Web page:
VORs and SDRs part 3 supplemental materials

I recently posted part 3 of the VORs and SDRs series. In this video, I look into the instrument landing system (ILS), and how it works. I just uploaded the raw baseband data and GNU Radio companion document for anyone that wants to play around with it:

GNURadio Companion GRC file
Baseband data

, , , , , , , , ,

  1. #1 by Kevin Reid on March 4, 2015 - 8:24 pm

    Would you care to upload the simultaneous VOR data (together, not baseband)? I have something it’d be useful test data for.

  2. #2 by hpux735 on March 4, 2015 - 8:30 pm

    Do you mean one file with all of the signals in it? I can’t do that because only two were within one SDRs worth of band. I can upload that one file if that’s close enough. The other option is I have the baseband of each in separate files that are all sampled at the same rate.

  3. #3 by Kevin Reid on March 4, 2015 - 8:37 pm

    The single file with just two signals would still be useful β€” I’m looking for guaranteed time alignment of the multiple VOR signals. The third one (in baseband or not, whichever) might also have some value since it still came from the same flight and I could glue it together close-enough.

  4. #4 by hpux735 on March 4, 2015 - 9:05 pm

    Ok, I’ll try to remember to upload them all tomorrow. They were captured in the same gnu radio flow graph, so they should be at least close…

  5. #5 by hpux735 on March 5, 2015 - 4:35 pm

    @ Kevin Reid
    I’ve uploaded them to a server at work. The files are 17GB each, so you’ve been warned! πŸ™‚


  6. #6 by Kevin Reid on March 6, 2015 - 7:16 am

    Got them, thanks! I think I’ll attempt to work out the sample rate and center frequency solely based on the signal content…

  7. #7 by hpux735 on March 6, 2015 - 7:36 am

    @ Kevin Reid
    LOL. Ok, well if you have any trouble with that let me know.

  8. #8 by Joe Dubner on March 13, 2015 - 4:12 pm

    Enjoyed the YouTube video of your LOC demodulation experiment. Right away I recognized taking off from Corvallis and the URL for your raw data confirms that. I’m just north of you at Independence and have an airplane so I’m always looking flying activities. Also have a ham ticket (K7JD) and a B.S.E.E. that expired long ago πŸ™‚ I’d be glad to haul you and your gear around to sniff some RF if you tire of renting Cessnas. Give me a shout if I can help.


  9. #9 by hpux735 on March 13, 2015 - 5:57 pm

    Hi Joe!

    Wow, this comment could not have come at a better time! I am almost finished with the programming for a triangulation experiment and video, and that was going to be the end of the series. I wanted to do a real-time experiment, but I couldn’t think of any way to do that while also flying! πŸ™‚ Can I email you in a week or so to discuss details? (If your email from the comment form is correct, I’ve got it.)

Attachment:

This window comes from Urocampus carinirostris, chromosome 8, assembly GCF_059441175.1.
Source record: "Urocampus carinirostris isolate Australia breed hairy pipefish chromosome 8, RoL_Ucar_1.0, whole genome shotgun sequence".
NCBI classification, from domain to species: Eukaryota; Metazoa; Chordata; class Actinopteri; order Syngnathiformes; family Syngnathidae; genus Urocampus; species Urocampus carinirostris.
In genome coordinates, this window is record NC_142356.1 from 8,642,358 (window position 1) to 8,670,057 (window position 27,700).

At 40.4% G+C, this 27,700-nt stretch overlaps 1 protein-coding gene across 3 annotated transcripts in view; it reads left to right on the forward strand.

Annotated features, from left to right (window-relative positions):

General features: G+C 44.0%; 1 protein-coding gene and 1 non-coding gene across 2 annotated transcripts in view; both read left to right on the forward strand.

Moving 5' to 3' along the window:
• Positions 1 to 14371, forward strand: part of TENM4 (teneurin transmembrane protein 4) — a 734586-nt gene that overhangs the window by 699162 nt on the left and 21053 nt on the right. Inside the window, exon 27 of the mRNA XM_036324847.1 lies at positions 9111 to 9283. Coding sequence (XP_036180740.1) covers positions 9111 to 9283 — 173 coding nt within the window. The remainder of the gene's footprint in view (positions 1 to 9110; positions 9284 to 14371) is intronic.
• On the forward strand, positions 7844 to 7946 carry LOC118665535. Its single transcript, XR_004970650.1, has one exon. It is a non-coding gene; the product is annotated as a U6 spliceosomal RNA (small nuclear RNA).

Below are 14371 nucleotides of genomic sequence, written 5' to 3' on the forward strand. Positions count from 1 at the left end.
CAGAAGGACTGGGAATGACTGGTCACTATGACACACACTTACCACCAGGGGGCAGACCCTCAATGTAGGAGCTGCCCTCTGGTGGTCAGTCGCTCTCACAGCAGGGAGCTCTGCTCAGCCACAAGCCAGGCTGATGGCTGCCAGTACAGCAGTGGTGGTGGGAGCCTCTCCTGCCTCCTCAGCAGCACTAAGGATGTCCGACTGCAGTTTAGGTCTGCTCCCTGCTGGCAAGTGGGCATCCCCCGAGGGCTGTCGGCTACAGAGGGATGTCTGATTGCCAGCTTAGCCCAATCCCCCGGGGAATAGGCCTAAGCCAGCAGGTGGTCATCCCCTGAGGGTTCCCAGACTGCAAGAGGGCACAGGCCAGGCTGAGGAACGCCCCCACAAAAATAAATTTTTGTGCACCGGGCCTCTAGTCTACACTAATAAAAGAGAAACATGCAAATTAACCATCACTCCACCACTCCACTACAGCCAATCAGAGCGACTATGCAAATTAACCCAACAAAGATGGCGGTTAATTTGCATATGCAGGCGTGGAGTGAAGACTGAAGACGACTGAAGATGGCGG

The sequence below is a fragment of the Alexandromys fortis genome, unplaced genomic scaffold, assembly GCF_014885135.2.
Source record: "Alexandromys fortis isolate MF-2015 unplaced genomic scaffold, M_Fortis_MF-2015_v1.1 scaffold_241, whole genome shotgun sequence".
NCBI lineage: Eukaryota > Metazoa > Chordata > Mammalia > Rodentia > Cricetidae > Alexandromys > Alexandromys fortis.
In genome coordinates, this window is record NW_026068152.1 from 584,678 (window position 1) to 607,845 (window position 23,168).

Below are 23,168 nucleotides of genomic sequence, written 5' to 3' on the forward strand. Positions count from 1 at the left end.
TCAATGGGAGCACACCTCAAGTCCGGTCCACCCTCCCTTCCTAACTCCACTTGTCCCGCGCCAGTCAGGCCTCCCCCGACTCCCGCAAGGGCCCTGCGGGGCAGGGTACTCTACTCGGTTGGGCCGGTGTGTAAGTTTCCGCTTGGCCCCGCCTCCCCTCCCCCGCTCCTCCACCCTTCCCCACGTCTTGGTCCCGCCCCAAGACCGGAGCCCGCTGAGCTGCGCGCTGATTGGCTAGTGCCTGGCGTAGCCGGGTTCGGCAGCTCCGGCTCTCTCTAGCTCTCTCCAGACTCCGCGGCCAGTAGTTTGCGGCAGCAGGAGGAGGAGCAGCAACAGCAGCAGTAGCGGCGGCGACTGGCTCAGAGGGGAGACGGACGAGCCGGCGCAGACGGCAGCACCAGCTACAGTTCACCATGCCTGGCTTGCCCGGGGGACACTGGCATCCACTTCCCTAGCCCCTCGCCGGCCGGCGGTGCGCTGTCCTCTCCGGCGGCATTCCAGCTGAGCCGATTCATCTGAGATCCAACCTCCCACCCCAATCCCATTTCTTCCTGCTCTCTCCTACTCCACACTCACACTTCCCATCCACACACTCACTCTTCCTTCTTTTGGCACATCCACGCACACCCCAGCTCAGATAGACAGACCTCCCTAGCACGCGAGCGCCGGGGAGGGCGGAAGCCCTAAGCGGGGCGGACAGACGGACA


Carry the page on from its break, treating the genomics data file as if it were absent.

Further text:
Thanks again for the offer, I hope you’re serious because I’ll take you up on it! πŸ˜‰

  10. #10 by Joe Dubner on March 13, 2015 - 6:56 pm

    Absolutely, William; I would be pleased if you would contact me when you’re able. Yes, my email is correct and the phone works too (REDACTED). Looking forward to hearing from you.

  11. #11 by hpux735 on March 13, 2015 - 7:23 pm

    Great, Joe! I’ve saved your phone number into my contacts (and removed it to keep it safer). I’ll be in touch! πŸ™‚

  12. #12 by Kevin Reid on March 28, 2015 - 4:26 pm

    Re sample rate and signal frequency: My first strategy was to measure the apparent frequency of the FM sidebands and compare to the standard value (9960 Hz). That was low-precision and unnecessary, as I was reminded when I actually demodulated and heard a (wrong-pitch) voice on one of them.

    Instead, I listened to all three of them, copied down their Morse IDs, and looked them up on airnav.com (EUG, CVO, ONP). This gave me the frequency separation between the two which were in the same file, tuner_0 (1700 kHz), which is sufficient information to set the sample rate correctly (and I’ll assume tuner_1 is the same rate as tuner_0).

    Then determining the center frequency is just a matter of subtracting the observed relative frequency of the signal from the published transmit frequency.

    Sample rate: 2,048,000 Hz
    tuner_0 center frequency: 116,310,000 Hz
    tuner_1 center frequency: 112,405,000 Hz

    Now that I have a file with simultaneously received real VORs (which should intersect at a point which moves at a reasonable rate), I can calibrate against them…

  13. #13 by hpux735 on March 30, 2015 - 12:23 pm

    Well done! πŸ™‚

  14. #14 by Flo Behner on April 9, 2015 - 11:21 am

    @ hpux735
    We tried to download the baseband files (tuner_0 and tuner_1) but the first failed at approx. 8.8 GB and the second after 226MB. We tried different systems and networks but the problem remains. We would like to analyze VOR signals in the signal processing lab at our University.

    Do you know of any problem with the server or can you provide the data through any other service?

  15. #15 by hpux735 on April 9, 2015 - 12:10 pm

    Thanks for letting me know! You’ve discovered a disk failure on my server, and I’ve since remedied it. The files should be back up in about 4 minutes. Make sure to let me know how the analysis goes. I’m very curious.

(will not be published)

Please complete this capcha. I get almost 1000 spam comments a day! * Time limit is exhausted. Please reload CAPTCHA.